I just read this article and found it interesting…

Apparently there is now research backing the idea that “filling up” on water before a meal can help you lose weight.  Maybe you can test it out on yourself this Thursday!  Report back with your findings!

Deliciously Golden…on TV!

Last Thursday I filmed a TV segment for the show Across Louisiana on the local Cox station.  The topic?  Healthy holiday eating of course!  The show will air on channel 4 each morning this week at 8:00 am.  If you can’t tune it, here's a recap of what I covered:

1.  The week of Thanksgiving try to eat “extra healthfully” at all the meals YOU have control of…the ones you eat at home or by yourself.

2.  The day of Thanksgiving, eat breakfast (and lunch if you have Thanksgiving at dinner).  Skipping a meal will only make you hungrier and then you will end up overeating.  For me? I’ll either have yogurt and fruit or oatmeal with fruit and milk (fiber/carbs & protein).  We eat our Thanksgiving meal at noon.  Then I’ll have a light dinner…salad most probably!

3.  At the meal, choose the food that you can’t have on a regular basis and the items that you love.  Skip the everyday dishes…for me that’s mashed potatoes and gravy…I can have that whenever I want.  But if you love mashed potatoes and gravy with your turkey, then go for it, and pass on something else.  Load up on the lean, protein packed turkey and any fresh vegetables that there might be.

4.  Keep portions small.  Serve yourself a “taste” of everything.  You can always go back for seconds.  But, If you put it on your plate you will more than likely eat it…ALL of it! 

5.  Offer to bring a lighter side dish.  A non-casserole vegetable!  I’m the salad girl at all family holiday meals.  That way I know that there will be a healthy, delicious side item that I can fill my plate with. 

6.  If you love dessert, then SAVE room for it.  During the main part of the meal, don’t go back for seconds or pass on the store bought dinner rolls…and then enjoy your dessert!

7.  Get back on track.  The NEXT day.  Don’t wait until Monday to end the holiday eating. 

Remember, holiday weight gain doesn’t happen because of one meal…its the combination of lots of “holiday” meals/snacks/treats.  Here’s an old post on holiday eating.  Happy Thanksgiving!

Friday, November 12, 2010

Nana’s Beef Vegetable Soup

Beef Vegetable Soup 2

Around this time of year my mom’s mom, Nana, would get to work making a HUGE batch of her delicious beef and vegetable soup.  In her words “it grows” as you make it…she told me once that she kept having to change pots to accommodate all the veggies she wanted to add.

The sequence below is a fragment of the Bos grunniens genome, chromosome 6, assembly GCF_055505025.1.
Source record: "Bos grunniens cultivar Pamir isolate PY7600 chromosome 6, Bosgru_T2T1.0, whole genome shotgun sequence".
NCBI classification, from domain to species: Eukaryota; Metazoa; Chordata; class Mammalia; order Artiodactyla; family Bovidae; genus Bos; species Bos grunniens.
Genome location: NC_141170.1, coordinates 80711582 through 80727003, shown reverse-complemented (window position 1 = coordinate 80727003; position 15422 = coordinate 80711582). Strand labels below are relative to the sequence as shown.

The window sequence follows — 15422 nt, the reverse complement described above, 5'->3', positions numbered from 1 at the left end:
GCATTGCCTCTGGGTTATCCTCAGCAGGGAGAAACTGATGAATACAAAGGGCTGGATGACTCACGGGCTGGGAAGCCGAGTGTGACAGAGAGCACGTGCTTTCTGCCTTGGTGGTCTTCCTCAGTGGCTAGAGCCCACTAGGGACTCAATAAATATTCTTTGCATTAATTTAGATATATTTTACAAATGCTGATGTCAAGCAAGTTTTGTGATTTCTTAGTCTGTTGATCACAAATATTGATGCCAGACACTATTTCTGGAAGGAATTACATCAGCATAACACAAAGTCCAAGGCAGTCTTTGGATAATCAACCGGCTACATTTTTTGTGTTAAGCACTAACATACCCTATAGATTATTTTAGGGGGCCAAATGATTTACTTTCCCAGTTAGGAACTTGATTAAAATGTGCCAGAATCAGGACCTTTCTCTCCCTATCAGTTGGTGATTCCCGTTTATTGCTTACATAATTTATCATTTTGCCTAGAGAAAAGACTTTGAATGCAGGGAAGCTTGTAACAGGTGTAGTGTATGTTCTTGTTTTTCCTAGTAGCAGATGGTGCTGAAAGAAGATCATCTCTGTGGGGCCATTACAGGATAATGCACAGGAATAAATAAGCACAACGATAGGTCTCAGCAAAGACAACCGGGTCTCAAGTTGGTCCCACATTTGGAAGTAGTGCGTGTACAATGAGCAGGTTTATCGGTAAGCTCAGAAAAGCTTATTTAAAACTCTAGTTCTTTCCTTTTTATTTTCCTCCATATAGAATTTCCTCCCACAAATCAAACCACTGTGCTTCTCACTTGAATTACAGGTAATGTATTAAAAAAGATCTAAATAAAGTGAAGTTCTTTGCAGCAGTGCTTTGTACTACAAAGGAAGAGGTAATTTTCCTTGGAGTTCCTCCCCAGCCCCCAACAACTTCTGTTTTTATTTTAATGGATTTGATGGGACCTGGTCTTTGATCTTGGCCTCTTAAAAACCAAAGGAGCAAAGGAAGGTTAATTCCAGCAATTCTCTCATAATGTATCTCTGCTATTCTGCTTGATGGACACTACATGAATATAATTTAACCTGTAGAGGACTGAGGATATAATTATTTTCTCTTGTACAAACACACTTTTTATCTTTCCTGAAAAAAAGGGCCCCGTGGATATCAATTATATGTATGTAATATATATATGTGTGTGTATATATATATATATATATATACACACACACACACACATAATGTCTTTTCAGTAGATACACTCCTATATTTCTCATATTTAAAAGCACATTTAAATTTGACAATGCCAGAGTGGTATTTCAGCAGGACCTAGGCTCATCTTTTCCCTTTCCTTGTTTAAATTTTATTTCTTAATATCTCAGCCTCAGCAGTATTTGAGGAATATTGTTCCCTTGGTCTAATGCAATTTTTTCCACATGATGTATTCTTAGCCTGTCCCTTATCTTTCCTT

I have lots of family recipes…a whole binder dedicated to them.  Most of my “Nana recipes” are in her handwriting on a scrap of paper.  On the other hand, many of my mom’s recipes are in the form of an email that I printed out…I only have 1 or 2 in her handwriting.  I love the fact that the text of the message reminds me of being in college and are signed love, mom: “I know you will do well on your test”…I must have been planning a post-test celebratory meal of spaghetti and meatballs.


Back to the soup.

Nana would bring containers of soup to our house, some to eat right away and some to freeze.  But these weren’t your typical Tupperware containers.  No!  Nana saved jars and plastic containers to use for occasions like this.  It was completely normal to receive a Cool Whip container or a Blue Plate jar full of soup (these types of containers also found their way to Thanksgiving dinner to package leftovers after the meal).

I loved this soup as a kid.  The beef was undoubtedly the best part.  My brother, sister, and I would fish it out of the pot, giving ourselves double servings of meat…same with the potatoes.
  PB051749 PB051753 PB051755

But really, I loved all the veggies too.  My version today has an even greater variety of vegetables (does that surprise anyone?).  I also played with the method a little and made a few changes to the tomato ingredients (she used canned tomato soup and canned vegetable soup…but I switched to diced & pureed – less processed!).  Browning the beef first was also a must for the added flavor from the caramelized bits left on the bottom of the pan.

But some things I didn’t dare mess with.  Nana added “dollops” of ketchup right at the end of cooking…so do I.  Nana added pasta…me too!  I’ve never tried adding a head of cabbage which she says is optional…maybe next year.